Mr. Goldenberg predicts a get-tough approach would fail as well, one that included, perhaps, withdrawing from the Beijing-led Asian Infrastructure Investment Bank, banning Chinese athletes from training in Canada for the next Olympics or strengthening ties with Taiwan. “We are simply not in a David and Goliath situation because, in these circumstances, David doesn’t even have a slingshot.”

Instead, he argues, a swap is the best course of action.

“Former prime minister Jean Chrétien once said that when one is painted into a corner, the way out is to just walk on the paint. The Trump administration painted us into a corner, and it is now time for Ottawa to walk on the paint,” Mr. Goldenberg writes.

He argues that Canada should use a provision in this country’s Extradition Act – Section 23 (3) – to end Ms. Meng’s extradition process. This section says Canada’s justice minister “may at any time withdraw the authority to proceed and, if the minister does so, the court shall discharge the person and set aside any order made respecting their judicial interim release or detention."

John E. Smith, who until May, 2018, was director of the U.S. Treasury’s Office of Foreign Assets Control, which is responsible for administering and enforcing sanctions, told The Globe in a recent interview that he doesn’t believe “geopolitics were at play” in the Meng arrest.

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“This had been going on for years … before the Trump administration came to power,” he said. “The prosecutors were clearly working on this matter. They pursued it and they got an indictment. That is not done at the behest of President Trump. That is done by career prosecutors that are pursuing a criminal case.”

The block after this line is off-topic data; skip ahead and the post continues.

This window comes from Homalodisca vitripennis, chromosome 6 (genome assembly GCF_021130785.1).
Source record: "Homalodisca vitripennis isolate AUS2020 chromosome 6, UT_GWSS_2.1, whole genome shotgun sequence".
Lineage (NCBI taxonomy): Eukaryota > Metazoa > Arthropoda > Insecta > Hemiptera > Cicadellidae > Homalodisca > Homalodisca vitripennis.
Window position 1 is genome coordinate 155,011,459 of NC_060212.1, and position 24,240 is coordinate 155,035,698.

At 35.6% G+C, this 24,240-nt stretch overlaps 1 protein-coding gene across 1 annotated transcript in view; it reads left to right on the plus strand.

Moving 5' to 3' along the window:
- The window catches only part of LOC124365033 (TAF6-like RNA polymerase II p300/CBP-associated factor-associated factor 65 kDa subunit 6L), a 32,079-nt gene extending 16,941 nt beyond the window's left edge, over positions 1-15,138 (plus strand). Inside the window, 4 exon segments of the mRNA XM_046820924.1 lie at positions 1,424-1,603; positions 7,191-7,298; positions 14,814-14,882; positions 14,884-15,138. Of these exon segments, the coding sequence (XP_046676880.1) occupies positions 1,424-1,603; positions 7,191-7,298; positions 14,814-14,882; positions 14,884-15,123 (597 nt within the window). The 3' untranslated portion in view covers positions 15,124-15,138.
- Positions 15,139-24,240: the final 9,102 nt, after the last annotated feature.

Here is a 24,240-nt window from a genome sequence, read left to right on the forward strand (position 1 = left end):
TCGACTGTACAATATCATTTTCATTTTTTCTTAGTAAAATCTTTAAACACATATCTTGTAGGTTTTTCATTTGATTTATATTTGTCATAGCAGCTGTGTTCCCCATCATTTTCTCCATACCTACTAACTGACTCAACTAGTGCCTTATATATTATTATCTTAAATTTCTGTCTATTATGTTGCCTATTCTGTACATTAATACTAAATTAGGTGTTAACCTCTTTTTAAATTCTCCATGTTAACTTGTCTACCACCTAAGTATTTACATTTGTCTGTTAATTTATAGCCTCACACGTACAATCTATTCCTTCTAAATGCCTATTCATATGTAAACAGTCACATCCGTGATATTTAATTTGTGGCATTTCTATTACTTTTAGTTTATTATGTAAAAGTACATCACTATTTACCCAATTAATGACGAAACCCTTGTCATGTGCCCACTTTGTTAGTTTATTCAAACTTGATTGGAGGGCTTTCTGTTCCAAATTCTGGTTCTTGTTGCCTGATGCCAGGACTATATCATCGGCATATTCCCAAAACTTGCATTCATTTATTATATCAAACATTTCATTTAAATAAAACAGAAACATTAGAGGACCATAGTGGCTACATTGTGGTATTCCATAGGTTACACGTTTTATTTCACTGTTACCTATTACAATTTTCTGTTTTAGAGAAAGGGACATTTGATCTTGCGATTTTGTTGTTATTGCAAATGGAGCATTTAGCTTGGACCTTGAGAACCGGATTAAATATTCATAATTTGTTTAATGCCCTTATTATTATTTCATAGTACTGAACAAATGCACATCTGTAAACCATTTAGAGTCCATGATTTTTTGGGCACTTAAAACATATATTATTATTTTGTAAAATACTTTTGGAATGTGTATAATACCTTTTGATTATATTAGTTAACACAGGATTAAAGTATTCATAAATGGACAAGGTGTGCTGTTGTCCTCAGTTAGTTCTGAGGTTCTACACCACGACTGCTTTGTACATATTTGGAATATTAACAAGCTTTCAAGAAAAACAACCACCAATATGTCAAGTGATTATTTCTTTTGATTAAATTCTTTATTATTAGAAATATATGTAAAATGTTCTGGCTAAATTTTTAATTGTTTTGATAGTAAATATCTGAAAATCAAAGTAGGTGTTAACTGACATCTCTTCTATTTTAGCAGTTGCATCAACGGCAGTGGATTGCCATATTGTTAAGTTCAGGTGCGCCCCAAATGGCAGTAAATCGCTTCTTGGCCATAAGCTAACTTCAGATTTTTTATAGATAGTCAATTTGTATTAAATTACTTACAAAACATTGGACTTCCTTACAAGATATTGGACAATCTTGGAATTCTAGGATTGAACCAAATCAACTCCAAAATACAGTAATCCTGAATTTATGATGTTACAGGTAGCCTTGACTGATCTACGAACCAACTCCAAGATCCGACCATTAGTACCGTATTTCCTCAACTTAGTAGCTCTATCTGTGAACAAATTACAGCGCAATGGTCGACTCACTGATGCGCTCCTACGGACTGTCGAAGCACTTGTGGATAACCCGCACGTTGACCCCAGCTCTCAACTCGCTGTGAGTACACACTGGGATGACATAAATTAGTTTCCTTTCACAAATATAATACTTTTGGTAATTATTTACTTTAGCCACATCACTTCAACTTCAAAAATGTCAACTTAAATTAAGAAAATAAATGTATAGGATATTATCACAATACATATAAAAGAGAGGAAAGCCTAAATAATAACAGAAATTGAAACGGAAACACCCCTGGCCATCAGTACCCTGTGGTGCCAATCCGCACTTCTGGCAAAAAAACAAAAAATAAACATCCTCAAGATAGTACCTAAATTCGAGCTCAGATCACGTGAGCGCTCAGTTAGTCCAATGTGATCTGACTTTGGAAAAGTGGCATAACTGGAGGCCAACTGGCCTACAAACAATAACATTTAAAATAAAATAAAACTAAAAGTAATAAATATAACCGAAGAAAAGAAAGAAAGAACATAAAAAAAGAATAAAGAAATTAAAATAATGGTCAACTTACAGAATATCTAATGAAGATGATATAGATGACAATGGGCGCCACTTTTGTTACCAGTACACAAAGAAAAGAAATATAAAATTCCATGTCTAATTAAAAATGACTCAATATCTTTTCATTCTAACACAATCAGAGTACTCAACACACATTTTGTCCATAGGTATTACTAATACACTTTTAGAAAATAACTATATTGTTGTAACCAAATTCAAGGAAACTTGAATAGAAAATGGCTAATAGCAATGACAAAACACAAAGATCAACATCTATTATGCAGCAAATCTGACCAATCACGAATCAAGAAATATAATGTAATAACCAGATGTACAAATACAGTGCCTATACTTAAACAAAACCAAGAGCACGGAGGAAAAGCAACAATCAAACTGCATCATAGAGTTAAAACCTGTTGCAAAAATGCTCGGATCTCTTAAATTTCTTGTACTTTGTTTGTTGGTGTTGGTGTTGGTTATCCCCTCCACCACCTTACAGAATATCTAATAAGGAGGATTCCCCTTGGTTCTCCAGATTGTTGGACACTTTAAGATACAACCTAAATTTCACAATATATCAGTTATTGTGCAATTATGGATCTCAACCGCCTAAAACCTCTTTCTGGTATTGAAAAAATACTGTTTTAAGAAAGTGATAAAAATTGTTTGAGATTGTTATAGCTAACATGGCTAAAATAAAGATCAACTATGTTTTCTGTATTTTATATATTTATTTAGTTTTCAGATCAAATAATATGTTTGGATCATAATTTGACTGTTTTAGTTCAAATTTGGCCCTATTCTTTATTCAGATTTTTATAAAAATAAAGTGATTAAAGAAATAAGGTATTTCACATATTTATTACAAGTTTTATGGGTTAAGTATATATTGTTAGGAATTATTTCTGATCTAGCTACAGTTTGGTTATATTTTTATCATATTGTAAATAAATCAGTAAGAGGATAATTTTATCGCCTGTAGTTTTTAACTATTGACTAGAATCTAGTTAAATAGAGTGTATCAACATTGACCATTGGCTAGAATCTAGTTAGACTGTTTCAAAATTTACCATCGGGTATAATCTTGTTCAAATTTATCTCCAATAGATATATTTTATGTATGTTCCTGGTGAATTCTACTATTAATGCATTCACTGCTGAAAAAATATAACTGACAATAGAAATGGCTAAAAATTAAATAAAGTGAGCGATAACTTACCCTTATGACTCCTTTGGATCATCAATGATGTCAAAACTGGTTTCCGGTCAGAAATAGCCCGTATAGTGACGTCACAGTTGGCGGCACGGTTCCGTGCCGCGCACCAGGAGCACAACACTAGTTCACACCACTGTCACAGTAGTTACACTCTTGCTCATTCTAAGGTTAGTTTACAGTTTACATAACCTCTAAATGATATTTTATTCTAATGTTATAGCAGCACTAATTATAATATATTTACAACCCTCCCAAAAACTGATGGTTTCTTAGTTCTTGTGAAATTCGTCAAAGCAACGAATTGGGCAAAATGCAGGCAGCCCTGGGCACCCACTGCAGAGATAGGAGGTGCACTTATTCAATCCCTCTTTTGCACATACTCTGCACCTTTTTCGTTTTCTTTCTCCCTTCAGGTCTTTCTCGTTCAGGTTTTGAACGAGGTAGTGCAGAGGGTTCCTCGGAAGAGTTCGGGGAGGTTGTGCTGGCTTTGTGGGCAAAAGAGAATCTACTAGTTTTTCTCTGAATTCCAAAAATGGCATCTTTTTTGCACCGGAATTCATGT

Former Canadian diplomat David Mulroney said a prisoner swap would legitimize Beijing’s “hostage diplomacy” tactics and encourage the Chinese Communist Party-run state to take prisoners again in the future.

“Mr. Goldenberg’s argument is disingenuous in the extreme. He suggests that Canada’s adherence to the rule of law should be conditional, made to conform with whatever it will take to persuade China to release our kidnapped Canadians. But once you make the rule of law conditional, you no longer have the rule of law," he said.

“Perhaps most troubling,” Mr. Mulroney added, “is Mr. Goldenberg’s proposal asking Canadians to ‘understand where the Chinese are coming from.' I think we know that already. They are coming from a system that treats the law as whatever the Communist Party says it is, and treats human beings as pawns.”

He also said it’s a mistake to write off the Meng extradition as a Trump whim, saying that seems an effort “to distract us from the serious allegations at stake in the extradition hearing, allegations that are as much about Ms. Meng as they are about her company, and that long predate the Trump administration.”

Mr. Mulroney said Mr. Goldenberg’s advice "sounds a lot like what once-independent countries must tell themselves before they throw in the towel and become vassal states. " Canada, he said, is better than that.